Plasmodium falciparum malaria is a major health problem for pregnant women since it increases maternal mortality and poor pregnancy outcomes. In addition, infants whose mothers have malaria during pregnancy are at an increased risk of developing severe malaria, anemia, asthma and dying during the first year of life than those whose mothers remain malaria-free.
The long-term goal of this project is to improve the health of women and children living in sub-Saharan Africa. Accordingly, scientists at the University of Yaounde, Cameroon and University of Hawaii propose to answer key questions about the current recommended strategy for prevention of malaria during pregnancy, namely intermittent preventive treatment using sulfadoxine-pyrimethamine (IPT-SP). Studies are conducted in the city of Yaounde where transmission is ~1 infectious bite per month and in rural villages where individuals receive ~0.7 infectious bites per night. The studies are the first to evaluate IPT-SP in pregnant women living in Central/West Africa and in an area where transmission of malaria is low. Also, they are the first to determine if IPT-SP reduces the level of protective immunity infants have at birth and how this influences malaria episodes and antibody responses in infants during the first year of life. This program will evaluate the strengths and weaknesses of methods currently recommended by the World Health Organization for prevention of malaria in pregnant women living in developing countries. New information from this study should lead to improved health care for African mothers and their children.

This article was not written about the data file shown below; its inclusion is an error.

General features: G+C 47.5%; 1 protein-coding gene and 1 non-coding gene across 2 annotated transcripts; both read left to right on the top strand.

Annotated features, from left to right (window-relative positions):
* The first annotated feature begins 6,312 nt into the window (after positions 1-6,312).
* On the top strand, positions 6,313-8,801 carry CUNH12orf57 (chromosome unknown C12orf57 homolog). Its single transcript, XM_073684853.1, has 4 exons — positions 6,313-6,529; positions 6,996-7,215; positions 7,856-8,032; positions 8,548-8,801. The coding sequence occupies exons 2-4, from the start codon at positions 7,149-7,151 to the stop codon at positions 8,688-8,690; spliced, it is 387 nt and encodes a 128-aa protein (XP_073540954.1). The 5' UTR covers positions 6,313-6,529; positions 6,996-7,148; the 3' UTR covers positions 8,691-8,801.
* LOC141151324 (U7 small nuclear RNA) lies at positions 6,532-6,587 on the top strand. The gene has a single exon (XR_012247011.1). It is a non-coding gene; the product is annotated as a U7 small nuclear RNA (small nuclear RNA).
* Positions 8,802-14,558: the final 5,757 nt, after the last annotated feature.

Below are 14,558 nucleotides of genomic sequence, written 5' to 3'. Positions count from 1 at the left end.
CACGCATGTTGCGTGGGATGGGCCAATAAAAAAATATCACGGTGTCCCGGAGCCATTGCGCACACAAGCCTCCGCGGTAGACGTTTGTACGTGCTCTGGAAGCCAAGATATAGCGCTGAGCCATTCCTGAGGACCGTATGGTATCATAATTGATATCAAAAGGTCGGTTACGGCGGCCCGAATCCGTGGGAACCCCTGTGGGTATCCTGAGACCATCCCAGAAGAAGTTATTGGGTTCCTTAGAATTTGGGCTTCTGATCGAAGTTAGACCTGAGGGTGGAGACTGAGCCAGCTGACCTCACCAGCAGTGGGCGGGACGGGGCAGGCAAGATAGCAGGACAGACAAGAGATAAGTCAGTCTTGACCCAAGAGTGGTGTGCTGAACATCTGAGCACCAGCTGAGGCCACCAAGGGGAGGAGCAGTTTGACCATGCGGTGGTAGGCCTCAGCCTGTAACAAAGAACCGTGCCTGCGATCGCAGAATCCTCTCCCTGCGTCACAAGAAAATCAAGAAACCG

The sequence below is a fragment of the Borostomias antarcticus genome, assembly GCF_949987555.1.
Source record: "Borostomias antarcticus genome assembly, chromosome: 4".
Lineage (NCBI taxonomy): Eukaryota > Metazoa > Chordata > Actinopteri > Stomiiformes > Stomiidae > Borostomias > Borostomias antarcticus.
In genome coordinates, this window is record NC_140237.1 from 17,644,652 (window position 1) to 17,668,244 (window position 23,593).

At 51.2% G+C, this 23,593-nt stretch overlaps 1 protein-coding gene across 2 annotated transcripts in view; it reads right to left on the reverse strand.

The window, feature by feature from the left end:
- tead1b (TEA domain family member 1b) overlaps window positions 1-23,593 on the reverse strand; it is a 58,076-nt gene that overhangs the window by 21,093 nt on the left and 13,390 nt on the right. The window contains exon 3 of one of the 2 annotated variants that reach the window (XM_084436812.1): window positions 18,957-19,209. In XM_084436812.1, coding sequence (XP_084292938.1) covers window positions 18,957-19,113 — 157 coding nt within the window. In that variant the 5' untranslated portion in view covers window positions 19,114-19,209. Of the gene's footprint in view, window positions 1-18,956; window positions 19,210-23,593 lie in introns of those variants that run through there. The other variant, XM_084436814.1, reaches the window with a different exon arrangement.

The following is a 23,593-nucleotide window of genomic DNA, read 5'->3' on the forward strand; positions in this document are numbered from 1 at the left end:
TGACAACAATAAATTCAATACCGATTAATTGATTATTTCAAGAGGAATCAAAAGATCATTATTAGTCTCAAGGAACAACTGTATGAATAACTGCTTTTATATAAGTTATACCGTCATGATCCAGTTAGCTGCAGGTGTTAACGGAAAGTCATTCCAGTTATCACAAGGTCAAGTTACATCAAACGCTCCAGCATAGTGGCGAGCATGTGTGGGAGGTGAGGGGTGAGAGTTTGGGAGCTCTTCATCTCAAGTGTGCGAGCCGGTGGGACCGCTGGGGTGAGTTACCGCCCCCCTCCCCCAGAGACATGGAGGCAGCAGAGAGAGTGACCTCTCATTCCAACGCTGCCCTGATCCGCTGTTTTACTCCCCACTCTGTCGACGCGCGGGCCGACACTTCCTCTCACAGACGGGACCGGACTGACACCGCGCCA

Training of Cameroonian Scientists in Research of Malaria (training program)
The introduction of malaria control measures including insecticide-treated bed nets, rapid diagnostic tests, and intermittent preventative treatment (IPT) have reduced the prevalence of malaria in a number of African countries, yet malaria remains highly endemic in central Africa where public health resources are poor. At highest risk of severe infections are pregnant women and young children. More than ever, well-trained African scientists are needed to monitor the changing landscape as the malaria picture rapidly changes. Scientists in Cameroon are actively engaged in research on malaria, but additional expertise and faculty are needed to identify malaria-related problems as they arise and design strategies to solve them. Therefore, the purpose of this program is to assist young Cameroonian scientists acquire the skills necessary for conducting research on malaria, with a focus on malaria in pregnant women and infants.
Through continuous NIH grant support and a training grant from the Maternal and Child Health Research Training Program (MCHRT), a group of 5 full- time faculty members, 6 well-trained technicians, and 40 students are conducting research at the Cameroon Biotechnology Center (BTC), University of Yaoundi 1. Previous trainees wish to return after completing their post-doctoral and residency programs in the United States. This program allows the malaria group at the BTC to acquire the critical mass and expertise it needs to develop a long-term sustainable research program on malaria. The program includes training of 3 PhD-level and 4 MS-level students, mentoring of returning clinicians in OB/GYN and infectious diseases, and training of local physicians in ultrasound. Areas of training include 1) use of anti-malarial drugs, 2) immunology of the placenta, with emphasis on flow cytometry, 3) co-infections between malaria and other diseases, 4) use of ultrasound for monitoring fetal development, and 5) vector biology.
This research is supported by grants to Dr. Diane Taylor from the National Institute of Allergy and Infectious Diseases (R01AI071160), the Fogarty International Center (D43TW009074), National Institutes of Health.